Paternal Risk Factors and Elementary School Bullying (1 CE)

$14.99
In stock
SKU
1350CE

Number of Credits: 1

This course is for: Clinical Psychologists, Counselors, Marriage & Family Therapists, and School Psychologists

Course By: Ken Springer, PhD

Content By:  de Vries, E. E., Verlinden, M., Rijlaarsdam, J., Jaddoe, V. W. V., Verhulst, F. C., Arseneault, L., & Tiemeier, H.  (2018). Like father, like child: Early life family adversity and children's bullying behaviors in elementary school. Journal of Abnormal Child Psychology, 46, 1481-1496.

https://doi.org/10.1007/s10802-017-0380-8 

Course Description: Children exposed to parental hostility, family distress, and harsh disciplinary practices are more likely to engage in bullying behavior. However, studies linking these elements of family adversity to bullying are grounded primarily in mothers' perceptions and behaviors. The present study examined associations between family adversity and children's bullying through analyses in which maternal and paternal data were treated separately. Family adversity was measured through parent surveys administered during pregnancy and when children were 3 years old. Children's bullying behavior was subsequently documented via peer nomination in grades 1 and 2. The researchers found that children's bullying was associated with father-reported prenatal family distress, as well as fathers' hostility and harsh disciplinary practices when children were preschool age. Among mothers, only mother-reported family distress at preschool age was associated with children's bullying. These and other findings suggest that anti-bullying interventions should occur early and incorporate parents, particularly fathers.

Learning Objectives:

  1. Understand the rationale for the study as well as the approaches used to measure family adversity and bullying
  2. Describe the main findings of the study, emphasizing differences between maternal and paternal predictors of children's bullying
  3. Integrate the strengths and limitations of the study, and summarize the clinical implications for interventions designed to reduce bullying among elementary school children

Course Outline:

  • Read and understand Like father, like child: Early life family adversity and children's bullying behaviors in elementary school
  • Review the Course Description and Learning Objectives
  • Understand how social learning theory provides a rationale for linking children's bullying to early family environment
  • Describe how family adversity and children's bullying behavior were measured over time
  • Distinguish between the maternal and paternal risk factors that were found to be associated with children's bullying
  • Integrate the study's key findings, strengths, limitations, and clinical implications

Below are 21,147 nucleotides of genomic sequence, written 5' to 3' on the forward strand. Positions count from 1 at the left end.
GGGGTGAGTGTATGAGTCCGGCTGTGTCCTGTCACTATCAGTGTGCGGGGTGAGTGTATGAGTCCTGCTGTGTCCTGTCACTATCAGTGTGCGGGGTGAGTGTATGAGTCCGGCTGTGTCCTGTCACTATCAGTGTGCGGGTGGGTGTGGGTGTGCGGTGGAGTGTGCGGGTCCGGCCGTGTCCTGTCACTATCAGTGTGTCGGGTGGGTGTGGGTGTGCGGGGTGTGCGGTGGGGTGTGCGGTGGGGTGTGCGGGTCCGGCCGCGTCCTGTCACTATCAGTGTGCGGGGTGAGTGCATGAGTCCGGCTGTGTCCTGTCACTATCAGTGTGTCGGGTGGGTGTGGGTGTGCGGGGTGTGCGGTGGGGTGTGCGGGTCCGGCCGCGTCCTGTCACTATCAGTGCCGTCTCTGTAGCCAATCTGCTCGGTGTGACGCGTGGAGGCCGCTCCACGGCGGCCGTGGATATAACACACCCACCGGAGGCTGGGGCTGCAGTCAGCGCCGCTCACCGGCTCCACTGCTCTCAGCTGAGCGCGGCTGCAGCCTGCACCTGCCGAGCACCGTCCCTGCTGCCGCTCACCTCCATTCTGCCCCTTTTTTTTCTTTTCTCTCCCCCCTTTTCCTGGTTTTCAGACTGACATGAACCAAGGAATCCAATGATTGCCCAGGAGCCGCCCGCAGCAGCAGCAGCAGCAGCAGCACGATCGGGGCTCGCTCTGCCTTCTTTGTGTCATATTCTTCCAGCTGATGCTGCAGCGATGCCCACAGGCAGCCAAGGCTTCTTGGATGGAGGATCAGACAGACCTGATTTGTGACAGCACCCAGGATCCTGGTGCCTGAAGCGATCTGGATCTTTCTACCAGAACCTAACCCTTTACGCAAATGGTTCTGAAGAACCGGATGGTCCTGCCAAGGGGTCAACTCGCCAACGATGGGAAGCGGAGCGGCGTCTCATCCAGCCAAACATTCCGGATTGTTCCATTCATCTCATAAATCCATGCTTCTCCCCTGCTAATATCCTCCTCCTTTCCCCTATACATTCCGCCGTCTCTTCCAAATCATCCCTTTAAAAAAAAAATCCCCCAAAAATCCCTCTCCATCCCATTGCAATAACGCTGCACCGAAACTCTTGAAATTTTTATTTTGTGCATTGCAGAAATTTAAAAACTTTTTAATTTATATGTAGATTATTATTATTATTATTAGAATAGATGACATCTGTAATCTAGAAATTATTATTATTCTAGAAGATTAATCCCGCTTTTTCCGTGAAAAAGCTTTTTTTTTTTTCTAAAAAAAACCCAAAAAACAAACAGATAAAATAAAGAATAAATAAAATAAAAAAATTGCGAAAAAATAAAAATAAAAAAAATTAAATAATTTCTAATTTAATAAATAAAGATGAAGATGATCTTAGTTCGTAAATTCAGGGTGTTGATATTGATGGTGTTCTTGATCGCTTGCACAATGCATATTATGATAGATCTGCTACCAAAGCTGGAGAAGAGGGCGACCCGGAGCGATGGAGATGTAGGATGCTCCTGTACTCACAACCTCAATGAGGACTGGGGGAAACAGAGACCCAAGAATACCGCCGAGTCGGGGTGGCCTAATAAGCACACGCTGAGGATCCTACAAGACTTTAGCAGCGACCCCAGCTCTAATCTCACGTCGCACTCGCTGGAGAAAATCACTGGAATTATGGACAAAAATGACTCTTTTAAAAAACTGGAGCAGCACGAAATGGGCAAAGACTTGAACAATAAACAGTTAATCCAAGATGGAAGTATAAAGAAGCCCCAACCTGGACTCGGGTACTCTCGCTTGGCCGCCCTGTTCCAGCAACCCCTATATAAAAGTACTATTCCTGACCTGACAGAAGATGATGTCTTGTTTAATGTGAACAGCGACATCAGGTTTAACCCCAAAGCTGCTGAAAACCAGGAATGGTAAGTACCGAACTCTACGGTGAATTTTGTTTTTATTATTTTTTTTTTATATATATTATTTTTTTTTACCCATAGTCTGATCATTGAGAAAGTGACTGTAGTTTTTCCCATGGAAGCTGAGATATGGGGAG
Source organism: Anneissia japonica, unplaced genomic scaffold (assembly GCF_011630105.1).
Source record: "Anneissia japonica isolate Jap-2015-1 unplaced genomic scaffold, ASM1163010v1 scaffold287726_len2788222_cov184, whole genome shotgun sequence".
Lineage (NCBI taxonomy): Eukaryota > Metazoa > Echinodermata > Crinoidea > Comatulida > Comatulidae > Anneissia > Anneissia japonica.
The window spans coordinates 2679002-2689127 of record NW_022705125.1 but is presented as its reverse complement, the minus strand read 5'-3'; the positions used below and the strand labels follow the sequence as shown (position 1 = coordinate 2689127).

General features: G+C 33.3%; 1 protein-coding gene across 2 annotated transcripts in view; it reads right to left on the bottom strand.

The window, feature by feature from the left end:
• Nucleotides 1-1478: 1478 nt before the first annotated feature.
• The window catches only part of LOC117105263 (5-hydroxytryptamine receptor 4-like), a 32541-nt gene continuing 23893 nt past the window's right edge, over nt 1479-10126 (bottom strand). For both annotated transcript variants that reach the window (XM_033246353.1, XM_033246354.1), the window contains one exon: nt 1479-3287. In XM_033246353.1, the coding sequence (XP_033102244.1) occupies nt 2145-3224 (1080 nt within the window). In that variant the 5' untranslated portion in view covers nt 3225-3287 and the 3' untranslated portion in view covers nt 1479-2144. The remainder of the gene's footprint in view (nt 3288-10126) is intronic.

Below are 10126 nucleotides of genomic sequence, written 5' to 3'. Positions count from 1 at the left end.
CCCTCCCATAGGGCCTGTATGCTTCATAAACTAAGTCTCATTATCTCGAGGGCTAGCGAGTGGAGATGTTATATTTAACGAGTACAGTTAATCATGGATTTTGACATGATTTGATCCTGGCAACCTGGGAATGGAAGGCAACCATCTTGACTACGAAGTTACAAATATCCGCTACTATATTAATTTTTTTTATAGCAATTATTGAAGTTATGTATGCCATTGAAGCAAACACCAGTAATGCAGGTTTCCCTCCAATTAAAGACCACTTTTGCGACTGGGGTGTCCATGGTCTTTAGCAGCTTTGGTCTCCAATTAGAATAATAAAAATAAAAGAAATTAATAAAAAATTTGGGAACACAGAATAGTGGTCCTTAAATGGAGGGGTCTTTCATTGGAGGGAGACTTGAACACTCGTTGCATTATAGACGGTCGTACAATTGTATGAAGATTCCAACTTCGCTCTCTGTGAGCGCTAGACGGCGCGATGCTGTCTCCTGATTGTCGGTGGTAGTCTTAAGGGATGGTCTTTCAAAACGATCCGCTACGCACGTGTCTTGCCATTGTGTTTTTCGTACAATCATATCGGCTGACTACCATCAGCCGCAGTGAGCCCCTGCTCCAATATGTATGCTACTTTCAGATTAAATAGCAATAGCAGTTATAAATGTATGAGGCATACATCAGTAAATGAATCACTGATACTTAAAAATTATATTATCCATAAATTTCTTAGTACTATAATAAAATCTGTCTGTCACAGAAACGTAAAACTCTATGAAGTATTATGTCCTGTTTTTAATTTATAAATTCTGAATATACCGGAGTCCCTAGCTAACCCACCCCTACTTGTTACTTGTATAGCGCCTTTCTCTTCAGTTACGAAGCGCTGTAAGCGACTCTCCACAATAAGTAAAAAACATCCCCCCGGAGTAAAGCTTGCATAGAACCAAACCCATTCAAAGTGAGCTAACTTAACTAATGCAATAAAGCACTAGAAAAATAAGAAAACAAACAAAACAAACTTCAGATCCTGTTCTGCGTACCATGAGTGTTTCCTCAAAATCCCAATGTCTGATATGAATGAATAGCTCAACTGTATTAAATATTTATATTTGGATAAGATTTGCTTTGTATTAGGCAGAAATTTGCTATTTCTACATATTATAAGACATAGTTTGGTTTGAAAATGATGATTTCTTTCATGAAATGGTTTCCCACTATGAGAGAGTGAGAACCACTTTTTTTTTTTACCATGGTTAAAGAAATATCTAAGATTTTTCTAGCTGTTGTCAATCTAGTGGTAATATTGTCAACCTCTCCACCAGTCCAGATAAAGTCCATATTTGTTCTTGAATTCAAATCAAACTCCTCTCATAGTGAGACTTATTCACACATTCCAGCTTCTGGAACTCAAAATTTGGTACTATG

• Work through the post-test questions, using the article as the sole basis for your answers
  • Revisit the article for any missed questions and/or to better understand how maternal and paternal risk factors predispose children to bullying

Approvals:

Association for Advanced Training in the Behavioral Sciences is approved by the American Psychological Association (APA) to sponsor continuing education for psychologists. Association for Advanced Training in the Behavioral Sciences maintains responsibility for this program and its contents.

Association for Advanced Training in the Behavioral Sciences has been approved by NBCC as an Approved Continuing Education Provider, ACEP No. 5750. Programs that do not qualify for NBCC credit are clearly identified. Association for Advanced Training in the Behavioral Sciences is solely responsible for all aspects of the programs.

Florida Board of Clinical Social Work, Marriage & Family Therapy and Mental Health Counseling - #50-11015

Florida Board of Psychology #50-5452

NYSED:

Social Workers: Association for the Advanced Training in the Behavioral Sciences is recognized by the New York State Education Department's State Board for Social Work as an approved provider of continuing education for licensed social workers #SW-0112.

Counselors: Association for the Advanced Training in the Behavioral Sciences is recognized by the New York State Education Department's State Board for Mental Health Counselors as an approved provider of continuing education for licensed counselors #MHC-0165.

Marriage Family Therapists: Association for the Advanced Training in the Behavioral Sciences is recognized by the New York State Education Department's State Board for Marriage Family Therapists as an approved provider of continuing education for licensed Marriage Family Therapists #MFT-0077.

The sponsor of this program has been approved to offer Continuing Education credit for Certified Addiction Specialists (CAS) in accordance with the American Academy of Health Care Providers in the Addictive Disorders. Approval No. 20-1420.

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More Information
Board ApprovalsAmerican Psychological Association (APA), NBCC, Florida Board - Social Work, MFT, Counseling, and Psychology, NYSED - Social Work, MFT and Counseling Only, American Academy of Health Care Providers in the Addictive Disorders
CE FormatOnline, Text-Based